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Quick Review

Sony Cyber-shot DSC-T9 Digital Camera

Sony DSC-T9 Camera QuickLook
Review Date
User Level
Product Uses
Family / Travel / Special Events
Digicam Design
Point and Shoot
Picture Quality
Very Good, 6.0-megapixel CCD
Print Sizes
11x17s, or 8x10s with heavy cropping
Suggested Retail Price
(At time of introduction)


Sony T9 Review Links
Test Results

Sony cameras offer excellent features and performance, good build quality and great picture quality. Sony currently offers no fewer than nine distinct lines of cameras, spanning an incredible range of features, price, and performance. In their "Compact" line, they've now added a new six-megapixel model that builds on the success of the preceding T-models, and adds a new Steady Shot mode to counter camera shake. With a 3x optical zoom lens, compact design, and very generous 2.5-inch LCD screen, the new Sony DSC-T9 is about the thickness of a ladies' compact and very pocket friendly. Automatic exposure control offers point-and-shoot ease, with a handful of scene modes for more difficult shooting situations.


Camera Overview

Modeled in the same sleek style as preceding Sony Cyber-shot T-series models, the DSC-T9 is ultra thin and compact, like a small makeup case. The camera's thin profile is chic and attractive, with smooth panels and very few protrusions. A horizontal sliding lens cover is a unique twist on the typical lens cover design, and doubles as a finger rest when open. The T9 has a vertical lens design with a folded optic, which eliminates any lens protrusion on the front panel. With its diminutive size, the Sony DSC-T9 is definitely pocket friendly and travel-worthy. The biggest feature on the Sony T9 is its large, 2.5-inch color LCD monitor, which takes up most of the camera's rear panel. Though small, and ultimately a point-and-shoot style digital camera, the Sony DSC-T9 doesn't skimp on features, offering a 3x optical zoom lens with a range of focus options, a 6.0-megapixel CCD for high-resolution images, Steady shot image stabilization, and a host of preset shooting modes and exposure options.

The Sony T9 is equipped with a Carl Zeiss Vario Tessar 3x, 6.3-19.0mm lens, equivalent to a 38-114mm lens on a 35mm camera. (A fairly standard zoom range, going from an average wide angle to a good telephoto.) Normal focus ranges from approximately 1.6 feet (0.5 meters) to infinity, with a Macro setting that lets you get within 3.1 inches (8 centimeters) when the lens is zoomed to its wide angle position. A Magnifying Glass scene mode (described below) gets even closer, focusing as close as one centimeter (though it also uses digital zoom to enlarge detail). In addition to automatic focus control, the Sony T9 offers a range of fixed focus settings through the Record menu, as well as Center AF, Spot AF, and Multi AF focus area options. (Spot AF reads from the very center of the frame, and Center AF from a larger area at the center.) Through the camera's Setup menu, you can also select Single or Monitoring AF modes. (Monitoring mode adjusts focus continuously.) An AF illuminator lamp on the front of the camera helps focus at low light levels, a very handy feature I wish more digicam manufacturers would add to their cameras. In addition to the camera's 3x optical zoom, the Sony Cyber-shot DSC-T9 offers a maximum of 2x Precision Digital Zoom. Sony's Precision Digital Zoom does an excellent job of minimizing loss of quality. There's also an option to use Sony's Smart Zoom digital zoom up to 4x, which enlarges images with less distortion than the traditional digital zoom (not available at the max resolution setting). Still, true optical zoom is always preferable for the best quality, as digital zoom simply enlarges the center portion of the CCD, resulting in lower resolution and softer detail. Also built into the T9 is Sony's Steady Shot technology, which reduces blurring caused by slight camera movement. The 2.5-inch LCD monitor is the only viewfinder, and the generous size definitely helps with framing. The informative display reports a variety of camera settings (including aperture and shutter speed when the Shutter button is halfway pressed), and features a live histogram display in both Playback and Record modes. The Sony T9's Display button also controls the LCD backlight, offering bright and normal display options.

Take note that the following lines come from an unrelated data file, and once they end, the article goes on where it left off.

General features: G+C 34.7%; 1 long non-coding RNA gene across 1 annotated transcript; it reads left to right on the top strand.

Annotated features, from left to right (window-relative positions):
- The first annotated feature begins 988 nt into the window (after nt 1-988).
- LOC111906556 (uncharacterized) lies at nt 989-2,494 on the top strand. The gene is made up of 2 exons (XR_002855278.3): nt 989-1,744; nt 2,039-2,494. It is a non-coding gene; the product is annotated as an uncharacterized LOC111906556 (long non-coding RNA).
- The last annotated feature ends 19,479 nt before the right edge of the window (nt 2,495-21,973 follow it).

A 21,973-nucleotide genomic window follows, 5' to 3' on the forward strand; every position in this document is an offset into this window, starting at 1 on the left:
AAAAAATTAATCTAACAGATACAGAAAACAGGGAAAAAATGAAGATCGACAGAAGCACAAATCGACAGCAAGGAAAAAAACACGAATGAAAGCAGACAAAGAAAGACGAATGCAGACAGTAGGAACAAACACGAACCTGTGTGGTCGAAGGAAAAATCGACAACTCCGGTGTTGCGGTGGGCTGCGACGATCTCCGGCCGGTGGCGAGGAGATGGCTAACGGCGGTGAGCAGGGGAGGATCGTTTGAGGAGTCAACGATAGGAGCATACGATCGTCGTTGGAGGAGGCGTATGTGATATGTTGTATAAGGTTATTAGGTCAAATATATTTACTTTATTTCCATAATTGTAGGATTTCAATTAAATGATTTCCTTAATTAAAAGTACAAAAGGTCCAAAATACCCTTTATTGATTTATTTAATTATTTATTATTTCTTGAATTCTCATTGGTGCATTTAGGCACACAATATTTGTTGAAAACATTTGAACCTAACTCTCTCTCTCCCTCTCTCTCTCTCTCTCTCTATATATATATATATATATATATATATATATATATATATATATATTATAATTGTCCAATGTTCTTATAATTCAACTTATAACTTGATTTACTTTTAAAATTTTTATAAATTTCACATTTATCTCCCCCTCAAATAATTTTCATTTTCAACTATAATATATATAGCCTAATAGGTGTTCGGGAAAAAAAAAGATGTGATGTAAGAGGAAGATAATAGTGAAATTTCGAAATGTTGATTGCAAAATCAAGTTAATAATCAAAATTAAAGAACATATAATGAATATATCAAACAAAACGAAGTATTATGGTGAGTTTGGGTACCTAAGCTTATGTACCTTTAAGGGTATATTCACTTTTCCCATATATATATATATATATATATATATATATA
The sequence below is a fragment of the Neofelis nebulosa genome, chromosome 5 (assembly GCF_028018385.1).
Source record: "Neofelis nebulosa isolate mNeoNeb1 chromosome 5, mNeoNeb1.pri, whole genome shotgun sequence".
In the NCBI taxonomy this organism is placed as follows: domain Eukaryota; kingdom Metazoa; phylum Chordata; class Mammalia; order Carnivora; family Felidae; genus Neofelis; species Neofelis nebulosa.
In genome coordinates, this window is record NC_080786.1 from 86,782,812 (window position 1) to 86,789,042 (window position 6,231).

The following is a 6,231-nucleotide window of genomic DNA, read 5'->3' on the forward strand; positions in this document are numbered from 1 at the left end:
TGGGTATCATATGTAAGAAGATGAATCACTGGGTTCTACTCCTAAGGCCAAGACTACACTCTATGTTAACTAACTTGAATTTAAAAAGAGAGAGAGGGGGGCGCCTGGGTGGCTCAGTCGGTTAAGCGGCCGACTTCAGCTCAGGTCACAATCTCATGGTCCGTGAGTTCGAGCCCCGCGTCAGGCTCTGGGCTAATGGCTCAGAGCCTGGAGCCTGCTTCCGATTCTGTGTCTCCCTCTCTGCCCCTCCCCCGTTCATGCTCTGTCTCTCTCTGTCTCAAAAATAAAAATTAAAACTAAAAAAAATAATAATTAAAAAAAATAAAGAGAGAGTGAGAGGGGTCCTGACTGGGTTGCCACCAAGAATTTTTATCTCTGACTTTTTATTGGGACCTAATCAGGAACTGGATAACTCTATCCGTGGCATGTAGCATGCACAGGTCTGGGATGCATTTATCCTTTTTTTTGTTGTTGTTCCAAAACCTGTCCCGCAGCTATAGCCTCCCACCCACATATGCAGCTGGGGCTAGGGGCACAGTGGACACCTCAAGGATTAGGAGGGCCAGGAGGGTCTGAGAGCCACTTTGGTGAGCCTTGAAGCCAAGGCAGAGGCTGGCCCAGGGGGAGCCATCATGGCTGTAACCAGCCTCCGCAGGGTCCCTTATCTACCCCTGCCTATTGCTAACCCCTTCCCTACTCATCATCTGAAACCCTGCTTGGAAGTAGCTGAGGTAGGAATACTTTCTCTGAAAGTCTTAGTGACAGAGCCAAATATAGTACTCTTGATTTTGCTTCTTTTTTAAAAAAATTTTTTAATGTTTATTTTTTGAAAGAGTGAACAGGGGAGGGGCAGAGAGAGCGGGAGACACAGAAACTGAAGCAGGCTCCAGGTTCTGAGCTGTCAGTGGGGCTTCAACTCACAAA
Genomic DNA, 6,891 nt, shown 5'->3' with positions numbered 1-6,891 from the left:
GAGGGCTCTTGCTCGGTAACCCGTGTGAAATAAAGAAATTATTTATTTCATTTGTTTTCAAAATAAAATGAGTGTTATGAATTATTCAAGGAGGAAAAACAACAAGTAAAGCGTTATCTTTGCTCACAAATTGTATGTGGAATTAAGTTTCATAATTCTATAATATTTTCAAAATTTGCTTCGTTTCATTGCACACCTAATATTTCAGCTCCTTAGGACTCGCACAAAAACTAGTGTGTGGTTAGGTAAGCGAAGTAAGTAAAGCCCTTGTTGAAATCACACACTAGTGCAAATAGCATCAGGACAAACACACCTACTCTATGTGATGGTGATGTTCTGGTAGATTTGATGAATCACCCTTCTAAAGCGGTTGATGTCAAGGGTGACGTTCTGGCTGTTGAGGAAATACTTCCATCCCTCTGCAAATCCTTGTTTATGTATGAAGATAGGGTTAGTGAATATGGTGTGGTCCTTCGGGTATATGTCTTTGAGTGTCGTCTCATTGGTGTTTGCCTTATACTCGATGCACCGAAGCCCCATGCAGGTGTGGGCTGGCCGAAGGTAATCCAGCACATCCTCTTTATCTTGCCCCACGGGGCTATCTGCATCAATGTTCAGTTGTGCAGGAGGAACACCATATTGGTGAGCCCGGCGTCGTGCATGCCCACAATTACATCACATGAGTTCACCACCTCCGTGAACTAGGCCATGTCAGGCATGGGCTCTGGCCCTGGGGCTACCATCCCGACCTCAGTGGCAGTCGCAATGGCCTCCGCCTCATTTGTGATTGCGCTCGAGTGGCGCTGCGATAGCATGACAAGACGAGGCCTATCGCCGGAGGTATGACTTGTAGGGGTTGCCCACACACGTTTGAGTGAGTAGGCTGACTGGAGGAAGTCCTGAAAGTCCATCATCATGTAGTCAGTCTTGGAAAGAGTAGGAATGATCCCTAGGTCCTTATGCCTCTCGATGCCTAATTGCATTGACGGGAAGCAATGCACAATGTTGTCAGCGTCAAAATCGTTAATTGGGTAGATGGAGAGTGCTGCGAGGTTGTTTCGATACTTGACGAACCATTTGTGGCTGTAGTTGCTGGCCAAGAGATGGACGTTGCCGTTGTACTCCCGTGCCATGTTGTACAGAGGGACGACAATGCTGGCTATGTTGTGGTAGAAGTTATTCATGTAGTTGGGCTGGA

Exposure is automatically controlled on the Sony DSC-T9, great for novices and casual users looking for simplicity. However, a range of preset Scene modes is available, as well as a handful of adjustable exposure options. An On/Off button on top of the camera powers the camera on (as does the sliding lens cover), and a Mode switch selects between Playback, Record, and Movie modes. Within Record mode, you can select Automatic, Program AE, Magnifying Glass, Twilight, Twilight Portrait, Candle, Soft Snap, Landscape, High Speed Shutter, Beach, Snow, and Fireworks exposure modes. The Automatic setting takes away all user control, with the exception of flash, macro, and resolution. Program AE mode keeps exposure control automatic, but you now have control over all other exposure variables. Both Twilight modes optimize the camera for low-light shooting by allowing shutter times as long as two seconds, while Soft Snap mode enhances skin tones and softens the subject slightly for flattering portraits. Landscape mode sets the camera up for shooting broad vistas. Snow mode enhances saturation to prevent loss of color in bright white snowscapes, while Beach mode ensures that blue tones are recorded accurately in lakeside or seaside photos. Fireworks mode preserves color by using a slower shutter speed to capture the full display. High Speed Shutter mode is best for moving subjects, and uses faster shutter speeds to freeze action, while Candle mode preserves color in candlelight and soft incandescent lighting. Finally, Magnifying Glass mode magnifies the subject on the LCD display up to 3x (a separate function from Macro mode), focusing on subjects as close as one centimeter. However, keep in mind that this mode also employs the digital zoom function, which may degrade image quality slightly.